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Arthur Alves Dos Santos, James Sorce, Alexandra Schonning, and Grant Bevill

This study evaluated the performance of 6 commercially available hard hat designs—differentiated by shell design, number of suspension points, and suspension tightening system—in regard to their ability to attenuate accelerations during vertical impacts to the head. Tests were conducted with impactor materials of steel, wood, and lead shot (resembling commonly seen materials in a construction site), weighing 1.8 and 3.6 kg and dropped from 1.83 m onto a Hybrid III head/neck assembly. All hard hats appreciably reduced head acceleration to the unprotected condition. However, neither the addition of extra suspension points nor variations in suspension tightening mechanism appreciably influenced performance. Therefore, these results indicate that additional features available in current hard hat designs do not improve protective capacity as related to head acceleration metrics.

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Laura Duval, Lei Zhang, Anne-Sophie Lauzé, Yu Q. Zhu, Dorothy Barthélemy, Numa Dancause, Mindy F. Levin, and Anatol G. Feldman

We tested the hypothesis that the ipsilateral corticospinal system, like the contralateral corticospinal system, controls the threshold muscle length at which wrist muscles and the stretch reflex begin to act during holding tasks. Transcranial magnetic stimulation was applied over the right primary motor cortex in 21 healthy subjects holding a smooth or coarse block between the hands. Regardless of the lifting force, motor evoked potentials in right wrist flexors were larger for the smooth block. This result was explained based on experimental evidence that motor actions are controlled by shifting spatial stretch reflex thresholds. Thus, the ipsilateral corticospinal system is involved in threshold position control by modulating facilitatory influences of hand skin afferents on motoneurons of wrist muscles during bimanual object manipulation.

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Steven van Andel, Robin Pieper, Inge Werner, Felix Wachholz, Maurice Mohr, and Peter Federolf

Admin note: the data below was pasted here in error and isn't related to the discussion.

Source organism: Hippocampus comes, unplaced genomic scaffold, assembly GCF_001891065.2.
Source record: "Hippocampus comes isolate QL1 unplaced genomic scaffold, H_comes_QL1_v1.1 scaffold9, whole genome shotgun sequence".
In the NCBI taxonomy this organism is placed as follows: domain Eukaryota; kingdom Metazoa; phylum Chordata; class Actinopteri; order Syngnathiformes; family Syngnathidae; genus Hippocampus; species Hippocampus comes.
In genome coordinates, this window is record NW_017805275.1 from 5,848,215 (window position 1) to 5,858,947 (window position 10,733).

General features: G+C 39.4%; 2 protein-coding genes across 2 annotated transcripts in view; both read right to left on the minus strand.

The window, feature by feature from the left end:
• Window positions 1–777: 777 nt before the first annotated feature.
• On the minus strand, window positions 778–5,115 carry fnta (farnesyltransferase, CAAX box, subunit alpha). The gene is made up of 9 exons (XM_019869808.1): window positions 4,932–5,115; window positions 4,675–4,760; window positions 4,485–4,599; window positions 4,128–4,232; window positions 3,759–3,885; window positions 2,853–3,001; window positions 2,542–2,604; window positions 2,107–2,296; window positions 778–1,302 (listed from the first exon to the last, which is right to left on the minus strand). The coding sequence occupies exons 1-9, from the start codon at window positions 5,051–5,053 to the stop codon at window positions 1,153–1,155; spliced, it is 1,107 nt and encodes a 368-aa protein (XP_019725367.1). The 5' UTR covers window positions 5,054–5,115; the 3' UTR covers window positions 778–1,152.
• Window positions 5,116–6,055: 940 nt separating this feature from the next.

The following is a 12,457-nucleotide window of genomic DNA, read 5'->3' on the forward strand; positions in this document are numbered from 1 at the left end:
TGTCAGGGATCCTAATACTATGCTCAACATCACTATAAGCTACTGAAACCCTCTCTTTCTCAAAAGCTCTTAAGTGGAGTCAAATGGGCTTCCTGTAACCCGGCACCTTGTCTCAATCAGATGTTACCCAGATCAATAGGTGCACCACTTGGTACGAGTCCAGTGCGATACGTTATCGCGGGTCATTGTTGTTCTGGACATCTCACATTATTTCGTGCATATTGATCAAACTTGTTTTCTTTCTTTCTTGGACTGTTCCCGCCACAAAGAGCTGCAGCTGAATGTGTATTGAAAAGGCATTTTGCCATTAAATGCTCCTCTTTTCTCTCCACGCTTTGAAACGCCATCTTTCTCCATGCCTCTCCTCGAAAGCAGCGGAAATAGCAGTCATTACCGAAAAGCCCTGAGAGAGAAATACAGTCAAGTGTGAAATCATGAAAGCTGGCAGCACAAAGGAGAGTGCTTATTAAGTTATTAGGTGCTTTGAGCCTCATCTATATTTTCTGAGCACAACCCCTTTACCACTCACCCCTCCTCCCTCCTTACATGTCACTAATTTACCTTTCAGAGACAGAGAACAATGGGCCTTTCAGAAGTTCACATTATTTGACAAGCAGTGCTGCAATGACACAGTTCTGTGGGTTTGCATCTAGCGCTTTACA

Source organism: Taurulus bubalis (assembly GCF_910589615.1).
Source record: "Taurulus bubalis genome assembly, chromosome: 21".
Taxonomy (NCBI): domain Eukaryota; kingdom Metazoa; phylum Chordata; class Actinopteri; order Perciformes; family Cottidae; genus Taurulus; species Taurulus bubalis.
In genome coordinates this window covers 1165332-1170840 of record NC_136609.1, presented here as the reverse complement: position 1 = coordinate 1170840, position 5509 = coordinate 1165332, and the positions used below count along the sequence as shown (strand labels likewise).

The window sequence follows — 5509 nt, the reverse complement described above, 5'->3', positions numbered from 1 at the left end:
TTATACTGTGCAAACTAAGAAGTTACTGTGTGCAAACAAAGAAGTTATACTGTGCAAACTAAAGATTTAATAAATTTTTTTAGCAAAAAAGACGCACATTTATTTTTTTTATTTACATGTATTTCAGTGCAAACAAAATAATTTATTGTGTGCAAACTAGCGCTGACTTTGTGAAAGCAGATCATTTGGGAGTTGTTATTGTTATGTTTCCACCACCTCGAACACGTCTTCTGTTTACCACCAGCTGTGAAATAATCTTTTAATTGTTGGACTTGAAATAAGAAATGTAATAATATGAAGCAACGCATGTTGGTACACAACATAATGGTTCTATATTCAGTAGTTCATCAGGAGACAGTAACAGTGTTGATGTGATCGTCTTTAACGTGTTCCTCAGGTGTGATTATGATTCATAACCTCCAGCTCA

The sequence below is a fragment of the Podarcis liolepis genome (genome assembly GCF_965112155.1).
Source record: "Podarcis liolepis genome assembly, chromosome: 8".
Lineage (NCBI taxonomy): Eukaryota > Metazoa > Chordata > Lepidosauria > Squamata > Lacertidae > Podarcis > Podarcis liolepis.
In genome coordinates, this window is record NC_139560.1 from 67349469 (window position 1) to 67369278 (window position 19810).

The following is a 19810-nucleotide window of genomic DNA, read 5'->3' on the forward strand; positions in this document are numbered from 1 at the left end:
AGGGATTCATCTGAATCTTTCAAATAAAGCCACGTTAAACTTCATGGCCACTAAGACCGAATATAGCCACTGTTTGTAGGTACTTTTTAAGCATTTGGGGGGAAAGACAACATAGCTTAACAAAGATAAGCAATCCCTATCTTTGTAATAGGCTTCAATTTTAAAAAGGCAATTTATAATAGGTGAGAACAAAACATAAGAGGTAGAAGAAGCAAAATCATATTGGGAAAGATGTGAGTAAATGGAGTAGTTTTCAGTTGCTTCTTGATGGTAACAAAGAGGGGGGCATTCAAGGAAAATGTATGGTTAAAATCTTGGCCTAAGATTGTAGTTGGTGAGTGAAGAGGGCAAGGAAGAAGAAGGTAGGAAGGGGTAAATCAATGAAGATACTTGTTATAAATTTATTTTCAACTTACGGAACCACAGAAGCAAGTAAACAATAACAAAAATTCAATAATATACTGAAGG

Best practice in skill acquisition has been informed by motor control theories. The main aim of this study is to screen existing literature on a relatively novel theory, Optimal Feedback Control Theory (OFCT), and to assess how OFCT concepts can be applied in sports and motor learning research. Based on 51 included studies with on average a high methodological quality, we found that different types of training seem to appeal to different control processes within OFCT. The minimum intervention principle (founded in OFCT) was used in many of the reviewed studies, and further investigation might lead to further improvements in sport skill acquisition. However, considering the homogenous nature of the tasks included in the reviewed studies, these ideas and their generalizability should be tested in future studies.

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Tanner M. Filben, Nicholas S. Pritchard, Logan E. Miller, Sarah K. Woods, Megan E. Hayden, Christopher M. Miles, Jillian E. Urban, and Joel D. Stitzel

Soccer players are regularly exposed to head impacts by intentionally heading the ball. Evidence suggests repetitive subconcussive head impacts may affect the brain, and females may be more vulnerable to brain injury than males. This study aimed to characterize head impact exposure among National Collegiate Athletic Association women’s soccer players using a previously validated mouthpiece-based sensor. Sixteen players were instrumented during 72 practices and 24 games. Head impact rate and rate of risk-weighted cumulative exposure were compared across session type and player position. Head kinematics were compared across session type, impact type, player position, impact location, and ball delivery method. Players experienced a mean (95% confidence interval) head impact rate of 0.468 (0.289 to 0.647) head impacts per hour, and exposure rates varied by session type and player position. Headers accounted for 89% of head impacts and were associated with higher linear accelerations and rotational accelerations than nonheader impacts. Headers in which the ball was delivered by a long kick had greater peak kinematics (all P < .001) than headers in which the ball was delivered by any other method. Results provide increased understanding of head impact frequency and magnitude in women’s collegiate soccer and may help inform efforts to prevent brain injury.